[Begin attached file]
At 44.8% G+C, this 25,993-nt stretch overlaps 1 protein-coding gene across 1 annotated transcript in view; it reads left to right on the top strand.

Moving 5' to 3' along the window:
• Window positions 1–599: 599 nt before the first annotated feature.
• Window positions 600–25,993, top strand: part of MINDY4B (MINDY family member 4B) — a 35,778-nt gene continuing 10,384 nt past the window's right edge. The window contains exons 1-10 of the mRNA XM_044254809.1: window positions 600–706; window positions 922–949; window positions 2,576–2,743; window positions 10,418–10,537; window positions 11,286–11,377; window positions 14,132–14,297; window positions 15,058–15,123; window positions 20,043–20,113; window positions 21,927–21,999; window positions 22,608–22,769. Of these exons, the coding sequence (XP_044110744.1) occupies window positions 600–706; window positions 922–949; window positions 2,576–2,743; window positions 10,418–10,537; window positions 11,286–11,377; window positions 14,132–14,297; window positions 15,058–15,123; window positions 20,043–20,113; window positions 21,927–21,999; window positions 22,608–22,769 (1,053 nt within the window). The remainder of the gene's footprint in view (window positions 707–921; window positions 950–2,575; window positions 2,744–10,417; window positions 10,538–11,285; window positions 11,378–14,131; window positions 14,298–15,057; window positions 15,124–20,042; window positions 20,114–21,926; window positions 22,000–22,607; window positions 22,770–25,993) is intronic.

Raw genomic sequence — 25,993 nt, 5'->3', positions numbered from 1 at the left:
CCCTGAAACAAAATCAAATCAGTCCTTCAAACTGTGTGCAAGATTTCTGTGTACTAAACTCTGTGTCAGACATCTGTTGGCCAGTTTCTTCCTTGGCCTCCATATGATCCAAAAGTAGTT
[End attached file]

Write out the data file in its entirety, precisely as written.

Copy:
At 44.8% G+C, this 25,993-nt stretch overlaps 1 protein-coding gene across 1 annotated transcript in view; it reads left to right on the top strand.

Moving 5' to 3' along the window:
• Window positions 1–599: 599 nt before the first annotated feature.
• Window positions 600–25,993, top strand: part of MINDY4B (MINDY family member 4B) — a 35,778-nt gene continuing 10,384 nt past the window's right edge. The window contains exons 1-10 of the mRNA XM_044254809.1: window positions 600–706; window positions 922–949; window positions 2,576–2,743; window positions 10,418–10,537; window positions 11,286–11,377; window positions 14,132–14,297; window positions 15,058–15,123; window positions 20,043–20,113; window positions 21,927–21,999; window positions 22,608–22,769. Of these exons, the coding sequence (XP_044110744.1) occupies window positions 600–706; window positions 922–949; window positions 2,576–2,743; window positions 10,418–10,537; window positions 11,286–11,377; window positions 14,132–14,297; window positions 15,058–15,123; window positions 20,043–20,113; window positions 21,927–21,999; window positions 22,608–22,769 (1,053 nt within the window). The remainder of the gene's footprint in view (window positions 707–921; window positions 950–2,575; window positions 2,744–10,417; window positions 10,538–11,285; window positions 11,378–14,131; window positions 14,298–15,057; window positions 15,124–20,042; window positions 20,114–21,926; window positions 22,000–22,607; window positions 22,770–25,993) is intronic.

Raw genomic sequence — 25,993 nt, 5'->3', positions numbered from 1 at the left:
CCCTGAAACAAAATCAAATCAGTCCTTCAAACTGTGTGCAAGATTTCTGTGTACTAAACTCTGTGTCAGACATCTGTTGGCCAGTTTCTTCCTTGGCCTCCATATGATCCAAAAGTAGTT